In a bit of rare good news this week, the Campaign for a Commercial Free Childhood asked the Federal Trade Commission to halt deceptive advertisements for a video and flashcard program aimed at anxious wanna-be alpha parents who somehow missed the memo that their newborns are, for lack of a better word, babies.

The complaint states that ads for Your Baby Can Read are false and misleading because the products do not teach babies to read.

The company, Your Baby Can LLC, hawks its products with claims that the optimal time to learn reading is during infancy. It urges parents to start the program with three-month-old infants. "Seize this small window of opportunity!" the website says. Or what? If you don't overstimulate your infant with videos and numb their nascent brains with flashcards they won't grow up to be readers?

Anyone else smell something really, really rotten?

Seriously: Is the way to make someone excited about reading to plop them in front of the television? The Your Baby Can Read video is thirty minutes long; the instructions tell parents to have the child watch it twice a day for several months. (Yes, that's what it says. My eyes were not playing tricks on me.)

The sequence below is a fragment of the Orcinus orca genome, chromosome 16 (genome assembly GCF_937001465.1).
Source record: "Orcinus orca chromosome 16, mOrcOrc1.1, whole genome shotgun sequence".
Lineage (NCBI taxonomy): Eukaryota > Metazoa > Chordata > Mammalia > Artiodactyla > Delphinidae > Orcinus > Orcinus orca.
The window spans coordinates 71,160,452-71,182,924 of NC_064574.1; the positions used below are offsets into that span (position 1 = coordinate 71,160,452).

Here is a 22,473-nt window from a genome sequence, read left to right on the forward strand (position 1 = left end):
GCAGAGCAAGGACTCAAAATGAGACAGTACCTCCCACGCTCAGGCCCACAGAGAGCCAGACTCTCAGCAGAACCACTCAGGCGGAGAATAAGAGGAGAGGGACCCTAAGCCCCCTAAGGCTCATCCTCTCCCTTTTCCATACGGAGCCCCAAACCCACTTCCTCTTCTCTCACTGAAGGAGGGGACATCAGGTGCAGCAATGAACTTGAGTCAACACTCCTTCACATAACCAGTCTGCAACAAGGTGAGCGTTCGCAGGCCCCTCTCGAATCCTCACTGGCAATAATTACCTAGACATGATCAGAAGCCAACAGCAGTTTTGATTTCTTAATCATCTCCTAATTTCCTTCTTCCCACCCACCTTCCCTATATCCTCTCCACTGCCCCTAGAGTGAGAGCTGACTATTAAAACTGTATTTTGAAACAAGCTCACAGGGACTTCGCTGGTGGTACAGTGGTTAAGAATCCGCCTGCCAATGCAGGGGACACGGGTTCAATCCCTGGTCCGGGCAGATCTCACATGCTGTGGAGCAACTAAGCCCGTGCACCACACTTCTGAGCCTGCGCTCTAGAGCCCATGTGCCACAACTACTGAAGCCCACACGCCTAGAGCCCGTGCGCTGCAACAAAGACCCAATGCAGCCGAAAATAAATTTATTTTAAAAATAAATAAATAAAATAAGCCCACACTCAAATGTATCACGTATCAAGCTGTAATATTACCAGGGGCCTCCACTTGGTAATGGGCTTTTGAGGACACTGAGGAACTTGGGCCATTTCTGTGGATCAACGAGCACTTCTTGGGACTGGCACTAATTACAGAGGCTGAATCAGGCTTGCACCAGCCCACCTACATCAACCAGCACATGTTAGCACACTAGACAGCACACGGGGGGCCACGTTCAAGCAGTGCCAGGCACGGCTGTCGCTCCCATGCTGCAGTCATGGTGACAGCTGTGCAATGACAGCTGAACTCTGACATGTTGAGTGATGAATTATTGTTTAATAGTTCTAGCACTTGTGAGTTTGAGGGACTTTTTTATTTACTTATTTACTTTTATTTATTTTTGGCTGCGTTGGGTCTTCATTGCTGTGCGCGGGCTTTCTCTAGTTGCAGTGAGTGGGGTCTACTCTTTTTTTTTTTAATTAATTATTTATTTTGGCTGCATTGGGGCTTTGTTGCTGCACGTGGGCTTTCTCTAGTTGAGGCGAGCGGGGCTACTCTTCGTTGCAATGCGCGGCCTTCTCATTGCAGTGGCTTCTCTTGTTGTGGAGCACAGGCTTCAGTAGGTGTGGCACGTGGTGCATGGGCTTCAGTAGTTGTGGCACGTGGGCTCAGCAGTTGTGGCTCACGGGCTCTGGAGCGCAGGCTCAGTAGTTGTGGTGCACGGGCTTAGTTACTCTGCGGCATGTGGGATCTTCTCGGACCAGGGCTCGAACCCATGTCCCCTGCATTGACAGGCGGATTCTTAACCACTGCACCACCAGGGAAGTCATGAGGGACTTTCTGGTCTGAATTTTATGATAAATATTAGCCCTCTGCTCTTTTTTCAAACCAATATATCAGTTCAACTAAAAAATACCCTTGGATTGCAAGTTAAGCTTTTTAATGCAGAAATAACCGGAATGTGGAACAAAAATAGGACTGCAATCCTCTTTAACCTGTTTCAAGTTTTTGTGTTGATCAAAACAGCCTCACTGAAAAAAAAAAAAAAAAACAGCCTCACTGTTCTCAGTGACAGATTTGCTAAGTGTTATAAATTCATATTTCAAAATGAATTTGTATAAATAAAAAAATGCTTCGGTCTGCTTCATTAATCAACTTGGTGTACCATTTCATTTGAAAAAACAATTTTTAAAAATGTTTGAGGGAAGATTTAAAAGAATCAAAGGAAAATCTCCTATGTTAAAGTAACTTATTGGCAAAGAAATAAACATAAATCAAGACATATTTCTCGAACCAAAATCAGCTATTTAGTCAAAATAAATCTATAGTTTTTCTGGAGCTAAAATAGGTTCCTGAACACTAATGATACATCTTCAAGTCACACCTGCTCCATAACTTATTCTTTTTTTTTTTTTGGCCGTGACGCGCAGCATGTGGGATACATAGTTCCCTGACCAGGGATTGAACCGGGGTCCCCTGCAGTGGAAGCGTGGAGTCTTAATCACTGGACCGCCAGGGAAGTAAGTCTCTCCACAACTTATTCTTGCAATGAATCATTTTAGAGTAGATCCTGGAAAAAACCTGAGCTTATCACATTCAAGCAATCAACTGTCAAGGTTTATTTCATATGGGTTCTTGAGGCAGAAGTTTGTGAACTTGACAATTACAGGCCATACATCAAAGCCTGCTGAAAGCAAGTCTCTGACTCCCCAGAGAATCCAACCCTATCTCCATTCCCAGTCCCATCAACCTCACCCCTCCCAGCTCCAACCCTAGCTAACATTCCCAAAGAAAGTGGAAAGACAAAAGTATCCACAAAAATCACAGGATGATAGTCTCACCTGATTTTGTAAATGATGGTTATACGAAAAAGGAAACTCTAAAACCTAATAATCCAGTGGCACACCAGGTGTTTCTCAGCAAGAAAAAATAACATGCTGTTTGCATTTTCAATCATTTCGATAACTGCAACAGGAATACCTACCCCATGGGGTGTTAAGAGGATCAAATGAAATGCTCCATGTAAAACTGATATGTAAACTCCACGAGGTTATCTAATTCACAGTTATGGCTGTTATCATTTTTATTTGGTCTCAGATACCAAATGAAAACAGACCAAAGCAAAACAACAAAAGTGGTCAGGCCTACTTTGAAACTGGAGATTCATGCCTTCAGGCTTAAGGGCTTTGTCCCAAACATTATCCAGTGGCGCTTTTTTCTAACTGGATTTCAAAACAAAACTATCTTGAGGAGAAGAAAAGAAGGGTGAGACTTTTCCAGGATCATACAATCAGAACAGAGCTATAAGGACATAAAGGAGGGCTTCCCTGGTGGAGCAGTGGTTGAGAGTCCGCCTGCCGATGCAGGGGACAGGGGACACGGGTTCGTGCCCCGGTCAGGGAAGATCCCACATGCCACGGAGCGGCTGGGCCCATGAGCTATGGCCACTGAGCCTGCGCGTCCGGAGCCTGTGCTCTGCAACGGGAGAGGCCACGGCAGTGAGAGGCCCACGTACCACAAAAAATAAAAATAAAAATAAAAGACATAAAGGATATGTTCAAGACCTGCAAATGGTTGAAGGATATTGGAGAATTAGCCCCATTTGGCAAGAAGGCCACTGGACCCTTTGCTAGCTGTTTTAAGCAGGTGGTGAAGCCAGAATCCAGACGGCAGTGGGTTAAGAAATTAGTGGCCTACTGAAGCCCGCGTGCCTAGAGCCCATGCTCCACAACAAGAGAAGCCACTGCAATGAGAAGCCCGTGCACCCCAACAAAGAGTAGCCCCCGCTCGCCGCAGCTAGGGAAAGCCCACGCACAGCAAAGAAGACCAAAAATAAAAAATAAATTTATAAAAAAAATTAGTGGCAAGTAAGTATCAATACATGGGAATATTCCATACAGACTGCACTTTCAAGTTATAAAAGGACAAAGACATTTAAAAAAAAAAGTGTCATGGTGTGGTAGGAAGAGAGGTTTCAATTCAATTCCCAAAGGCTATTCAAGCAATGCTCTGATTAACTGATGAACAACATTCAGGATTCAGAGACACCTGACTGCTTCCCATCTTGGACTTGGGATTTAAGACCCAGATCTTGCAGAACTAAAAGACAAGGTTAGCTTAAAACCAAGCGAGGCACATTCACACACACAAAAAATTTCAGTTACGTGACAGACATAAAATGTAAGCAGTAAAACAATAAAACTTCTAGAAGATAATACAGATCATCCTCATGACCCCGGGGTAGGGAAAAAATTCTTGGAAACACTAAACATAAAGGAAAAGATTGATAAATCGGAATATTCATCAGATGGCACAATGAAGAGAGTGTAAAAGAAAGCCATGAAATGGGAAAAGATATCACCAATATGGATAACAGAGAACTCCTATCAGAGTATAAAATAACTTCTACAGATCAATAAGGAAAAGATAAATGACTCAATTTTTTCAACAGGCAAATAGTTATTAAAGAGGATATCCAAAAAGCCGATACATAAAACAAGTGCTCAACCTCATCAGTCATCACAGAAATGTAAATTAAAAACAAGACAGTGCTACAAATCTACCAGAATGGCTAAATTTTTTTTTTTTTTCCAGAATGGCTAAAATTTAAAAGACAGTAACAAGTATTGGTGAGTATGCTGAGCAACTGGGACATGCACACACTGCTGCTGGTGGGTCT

Pediatricians around the developed world are stunningly unanimous in their belief that any screen time is less than ideal for the under-two-year-old set. Dr. Stephen Novella, a clinical neurologist at no less a university than the Yale School of Medicine, reviewed the Your Baby Can Read program. Here's what he had to say:

"Forcing children to learn a task before their brains are naturally ready does not have any advantage... The whole 'baby genius' industry for anxious parents is misguided. This [the Your Baby Can Read product] is just the latest incarnation of this fiction."

Indeed. And I love the phrase "baby genius industry." Years ago, a friend who teaches violin and viola at the New England Conservatory told me, "If you have to ask if your child is a prodigy, he isn't." Obviously everyone doesn't become a world renowned violinist, but most of us learn to read. Still, his basic point that geniuses are born and not forced resonated with me.

I don't fault parents who pop in a video show for the kids once in a while so they can get some household tasks accomplished. If a half hour of Curious George or Sesame Street means the family gets a home cooked dinner, or the bills get paid, or mom gets to shower, then I say go for it. We all do what we need to do.

But going out and spending money on a program that mandates hundreds of hours of television time for a baby seems like half witted parenting. At best.

So what about the kids in the advertisements? Or the sleep deprived saps who swear it worked for their babies? Memorization, says Dr. Nonie Lesaux, a child development expert at Harvard University. "It's rote learning, it's memorizing words... It's a very clear misuse of the term 'reading.'"

Is that so bad? Yes it is. Some things in life must be memorized. One's address. The order of the alphabet and numbers. The names of one's immediate relatives. In my view, context-free words on flashcards don't make the list.